November 21 2023

Tom Robinson: People need to get angry

Tom Robinson: People need to get angry

Tom Robinson and band Glastonbury June 2015

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Tom Robinson and band Glastonbury June 2015

Tom Robinson and band Glastonbury June 2015

INTERVIEW: ‘The revelation for me was to hear people getting up to speak to the crowd about being wrongfully imprisoned and to hear them say that it was only legal aid that had got them out.’ The 65-year old singer-songwriter and broadcaster Tom Robinson is recalling his impressions of last year’s Justice Alliance demo outside the Old Bailey against the legal aid cuts.

Tom Robinson – whose best known songs are 2-4-6-8 Motorway, Glad To Be Gay and War Baby – wrote a brand new song for the demo called The Mighty Sword of Justice, and tonight he kicks off a tour in support of his first album for 20 years of the same name.

The song is as overtly political as any by the Tom Robinson Band which split in 1979. It is – and I stand to be corrected – the only protest song to address our emasculated legal aid system. Robinson lays into the failings of a justice system that lets dodgy newspaper editors and wealthy bankers off the hook but fails the likes of Doreen Lawrence.

The mighty sword of justice stands high above us all;
All citizens stand equal before her mighty laws;
But even mighty justice has one almighty flaw;
There is one law for the rich and one law for the poor.

Billy Bragg also takes a verse attacking undercover cops infiltrating the Occupy movement.

Enforcing for the bourgeoisie
Tom Robinson doesn’t profess to have any special insight into the government’s assault into the parlous state of publicly-funded law. He was invited to join the Justice Alliance by tweet. ‘My only qualifications are that I have a father who was a solicitor back in the 1950s and I can play the bass guitar,’ he tells me. ‘I’m going on gut instinct. But it seems something has gone very wrong. People need to get angry about it.’

‘It was a real eye-opener to hear from duty solicitors who work all the hours that God sends for the smallest amount of money because they believe in it,’ Robinson says. ‘It made me understand better that it’s not all about obscene damages and excessive fees which is what we read about in the headlines in the newspaper.’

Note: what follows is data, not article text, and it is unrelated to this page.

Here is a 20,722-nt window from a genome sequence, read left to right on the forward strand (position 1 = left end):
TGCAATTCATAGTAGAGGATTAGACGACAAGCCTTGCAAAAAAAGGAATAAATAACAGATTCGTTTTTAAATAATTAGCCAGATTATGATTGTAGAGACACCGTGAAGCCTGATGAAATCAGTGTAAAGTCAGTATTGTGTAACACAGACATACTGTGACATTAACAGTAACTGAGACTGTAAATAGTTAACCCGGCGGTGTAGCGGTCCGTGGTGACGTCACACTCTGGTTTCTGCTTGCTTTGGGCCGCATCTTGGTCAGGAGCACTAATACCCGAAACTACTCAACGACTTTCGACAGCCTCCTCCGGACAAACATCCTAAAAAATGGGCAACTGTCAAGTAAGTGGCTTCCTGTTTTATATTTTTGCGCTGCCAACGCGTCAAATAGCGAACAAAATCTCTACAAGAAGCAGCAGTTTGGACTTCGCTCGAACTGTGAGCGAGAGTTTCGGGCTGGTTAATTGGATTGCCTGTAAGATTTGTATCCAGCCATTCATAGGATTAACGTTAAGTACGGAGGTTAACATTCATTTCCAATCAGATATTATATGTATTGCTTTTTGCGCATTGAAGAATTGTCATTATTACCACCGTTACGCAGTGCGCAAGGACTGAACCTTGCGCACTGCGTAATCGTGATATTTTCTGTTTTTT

Robinson describes the imposition of the new criminal court charge – as of April this year, anyone convicted of a criminal offence has to pay between £150 and £1,200 – as ‘scandalous and wrong.’ He recently played the Latitude festival and, of all his set, it was the Mighty Sword that went down the best. ‘It’s an issue that resonates,’ he reckons. You can watch it below – 25 minutes in.

‘Enforcing for the bourgeoisie’ is how Robinson characterizes his father’s legal practice in the song. ‘He came out of the army after the war with no qualifications, did night classes, and eventually did his articles with a local solicitor. He hated it,’ he recalls.

Why? ‘A lot of it was evicting tenants for rich farmers, and helping to enforce employment contracts that were completely pernicious.’ His father quit the job as soon as he could and took refuge as a lawyer in the Treasury Solicitors’ Department where, as Robinson puts it, he was busy ‘drafting legislation for the M1 and things like that’.

Tom Robinson, once described as ‘the case study of a political pop star’, now showcases new artists on his BBC Radio 6 Music show.